Category Archives: About Me

My StrengthsFinder Signature Themes

I’d rather focus on my strengths than dwell on my weaknesses. It’s this personal trait/attitude I find personality assessments like StrengthsFinder appealing when it comes to learning more about myself. Recently, I took the survey as part of my organization’s effort to strengthen our abilities to collaborate and towards a better working community. Here are my top 5 signature themes.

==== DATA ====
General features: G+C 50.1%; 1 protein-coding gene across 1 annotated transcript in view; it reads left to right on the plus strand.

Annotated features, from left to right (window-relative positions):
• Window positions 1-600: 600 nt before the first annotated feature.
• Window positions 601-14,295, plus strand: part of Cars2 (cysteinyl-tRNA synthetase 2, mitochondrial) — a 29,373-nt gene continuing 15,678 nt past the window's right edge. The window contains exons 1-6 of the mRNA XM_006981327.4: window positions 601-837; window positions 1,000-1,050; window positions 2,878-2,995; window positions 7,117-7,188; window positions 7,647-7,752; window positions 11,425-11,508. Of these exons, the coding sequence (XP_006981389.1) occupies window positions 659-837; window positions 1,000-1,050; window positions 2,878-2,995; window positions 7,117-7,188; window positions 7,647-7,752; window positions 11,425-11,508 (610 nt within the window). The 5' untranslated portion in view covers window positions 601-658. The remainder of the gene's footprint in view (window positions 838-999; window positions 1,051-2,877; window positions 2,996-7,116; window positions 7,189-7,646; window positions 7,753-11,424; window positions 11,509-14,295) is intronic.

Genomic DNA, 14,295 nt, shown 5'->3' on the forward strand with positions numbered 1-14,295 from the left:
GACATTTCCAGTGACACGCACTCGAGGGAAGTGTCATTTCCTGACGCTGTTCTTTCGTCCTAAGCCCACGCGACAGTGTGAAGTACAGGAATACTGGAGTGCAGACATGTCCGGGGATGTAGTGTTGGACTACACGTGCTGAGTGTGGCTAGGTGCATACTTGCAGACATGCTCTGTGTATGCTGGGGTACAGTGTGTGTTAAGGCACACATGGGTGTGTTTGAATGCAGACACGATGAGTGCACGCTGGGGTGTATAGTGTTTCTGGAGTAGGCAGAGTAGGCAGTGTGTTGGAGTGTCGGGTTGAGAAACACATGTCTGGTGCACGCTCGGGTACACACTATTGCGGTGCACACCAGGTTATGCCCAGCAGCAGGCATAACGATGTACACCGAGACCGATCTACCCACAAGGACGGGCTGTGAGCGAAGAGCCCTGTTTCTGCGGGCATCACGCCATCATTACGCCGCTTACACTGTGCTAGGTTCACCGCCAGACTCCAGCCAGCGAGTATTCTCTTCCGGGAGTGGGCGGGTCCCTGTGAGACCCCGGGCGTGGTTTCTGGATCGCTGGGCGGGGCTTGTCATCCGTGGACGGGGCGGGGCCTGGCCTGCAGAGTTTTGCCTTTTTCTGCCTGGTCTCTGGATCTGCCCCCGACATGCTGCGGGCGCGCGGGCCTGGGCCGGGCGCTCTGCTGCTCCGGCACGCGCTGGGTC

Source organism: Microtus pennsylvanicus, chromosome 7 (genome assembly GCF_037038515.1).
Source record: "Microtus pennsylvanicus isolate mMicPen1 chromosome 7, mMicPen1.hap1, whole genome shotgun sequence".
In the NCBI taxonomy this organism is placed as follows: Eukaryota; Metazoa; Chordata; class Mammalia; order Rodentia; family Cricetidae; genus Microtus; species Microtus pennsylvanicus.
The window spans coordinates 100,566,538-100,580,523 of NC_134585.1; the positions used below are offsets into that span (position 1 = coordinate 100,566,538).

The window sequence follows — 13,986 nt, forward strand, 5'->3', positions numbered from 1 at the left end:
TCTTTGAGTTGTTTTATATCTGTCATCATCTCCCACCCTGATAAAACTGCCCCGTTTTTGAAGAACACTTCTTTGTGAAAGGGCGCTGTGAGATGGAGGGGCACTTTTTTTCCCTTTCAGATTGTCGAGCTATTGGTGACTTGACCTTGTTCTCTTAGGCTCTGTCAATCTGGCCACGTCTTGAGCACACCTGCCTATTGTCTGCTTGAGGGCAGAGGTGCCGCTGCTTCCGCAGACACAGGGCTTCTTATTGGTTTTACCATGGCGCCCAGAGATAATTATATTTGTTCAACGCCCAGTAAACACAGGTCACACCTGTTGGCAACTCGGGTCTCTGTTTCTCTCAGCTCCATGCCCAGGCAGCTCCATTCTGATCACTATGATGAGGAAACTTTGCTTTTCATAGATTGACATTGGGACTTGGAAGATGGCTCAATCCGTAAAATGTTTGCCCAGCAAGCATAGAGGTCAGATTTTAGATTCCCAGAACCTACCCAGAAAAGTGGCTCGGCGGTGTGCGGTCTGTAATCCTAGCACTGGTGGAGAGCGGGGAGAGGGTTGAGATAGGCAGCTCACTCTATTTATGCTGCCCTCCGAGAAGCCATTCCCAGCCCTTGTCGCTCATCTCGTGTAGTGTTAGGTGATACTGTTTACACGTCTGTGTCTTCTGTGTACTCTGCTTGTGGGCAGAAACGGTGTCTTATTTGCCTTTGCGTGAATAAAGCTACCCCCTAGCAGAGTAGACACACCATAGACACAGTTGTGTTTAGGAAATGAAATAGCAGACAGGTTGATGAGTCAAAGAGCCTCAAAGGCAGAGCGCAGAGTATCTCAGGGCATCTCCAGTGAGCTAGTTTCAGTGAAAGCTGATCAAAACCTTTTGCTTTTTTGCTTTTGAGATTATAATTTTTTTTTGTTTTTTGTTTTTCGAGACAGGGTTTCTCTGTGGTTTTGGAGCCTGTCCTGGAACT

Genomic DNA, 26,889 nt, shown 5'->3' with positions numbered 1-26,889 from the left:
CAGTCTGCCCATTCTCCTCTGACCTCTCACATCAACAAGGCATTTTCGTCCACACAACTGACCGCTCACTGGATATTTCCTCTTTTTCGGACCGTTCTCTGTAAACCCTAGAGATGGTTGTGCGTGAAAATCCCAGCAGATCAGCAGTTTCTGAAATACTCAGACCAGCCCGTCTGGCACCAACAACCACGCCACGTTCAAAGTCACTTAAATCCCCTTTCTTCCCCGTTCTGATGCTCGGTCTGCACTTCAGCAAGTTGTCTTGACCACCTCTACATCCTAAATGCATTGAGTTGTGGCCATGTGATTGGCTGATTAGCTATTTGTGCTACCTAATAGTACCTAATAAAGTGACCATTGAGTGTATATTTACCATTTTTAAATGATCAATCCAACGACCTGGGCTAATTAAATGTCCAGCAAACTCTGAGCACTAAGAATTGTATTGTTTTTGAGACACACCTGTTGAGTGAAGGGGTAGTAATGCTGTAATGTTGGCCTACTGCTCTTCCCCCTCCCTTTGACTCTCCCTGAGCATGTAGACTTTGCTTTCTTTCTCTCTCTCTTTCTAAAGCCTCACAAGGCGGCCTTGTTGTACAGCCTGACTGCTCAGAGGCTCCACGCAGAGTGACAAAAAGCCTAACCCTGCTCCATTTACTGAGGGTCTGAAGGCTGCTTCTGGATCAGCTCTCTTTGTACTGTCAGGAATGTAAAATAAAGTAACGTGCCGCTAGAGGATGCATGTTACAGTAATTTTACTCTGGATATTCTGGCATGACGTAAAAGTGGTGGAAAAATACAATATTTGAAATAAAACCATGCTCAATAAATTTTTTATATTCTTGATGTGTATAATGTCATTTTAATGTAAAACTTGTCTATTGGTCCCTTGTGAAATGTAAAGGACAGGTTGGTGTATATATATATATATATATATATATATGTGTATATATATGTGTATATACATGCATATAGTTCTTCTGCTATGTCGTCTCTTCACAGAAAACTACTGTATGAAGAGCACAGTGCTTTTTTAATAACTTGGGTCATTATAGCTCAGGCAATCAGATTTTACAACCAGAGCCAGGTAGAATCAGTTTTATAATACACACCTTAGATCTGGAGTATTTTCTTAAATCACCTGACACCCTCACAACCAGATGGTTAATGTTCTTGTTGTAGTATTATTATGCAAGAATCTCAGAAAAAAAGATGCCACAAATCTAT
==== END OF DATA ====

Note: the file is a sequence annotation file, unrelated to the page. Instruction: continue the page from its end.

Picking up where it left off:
Achiever. Your Achiever theme helps explain your drive. Achiever describes a constant need for achievement. You feel as if every day starts at zero. By the end of the day you must achieve something tangible in order to feel good about yourself. And by “every day” you mean every single day—workdays, weekends, vacations. No matter how much you may feel you deserve a day of rest, if the day passes without some form of achievement, no matter how small, you will feel dissatisfied. You have an internal fire burning inside you. It pushes you to do more, to achieve more. After each accomplishment is reached, the fire dwindles for a moment, but very soon it rekindles itself, forcing you toward the next accomplishment. Your relentless need for achievement might not be logical. It might not even be focused. But it will always be with you. As an Achiever you must learn to live with this whisper of discontent. It does have its benefits. It brings you the energy you need to work long hours without burning out. It is the jolt you can always count on to get you started on new tasks, new challenges. It is the power supply that causes you to set the pace and define the levels of productivity for your work group. It is the theme that keeps you moving.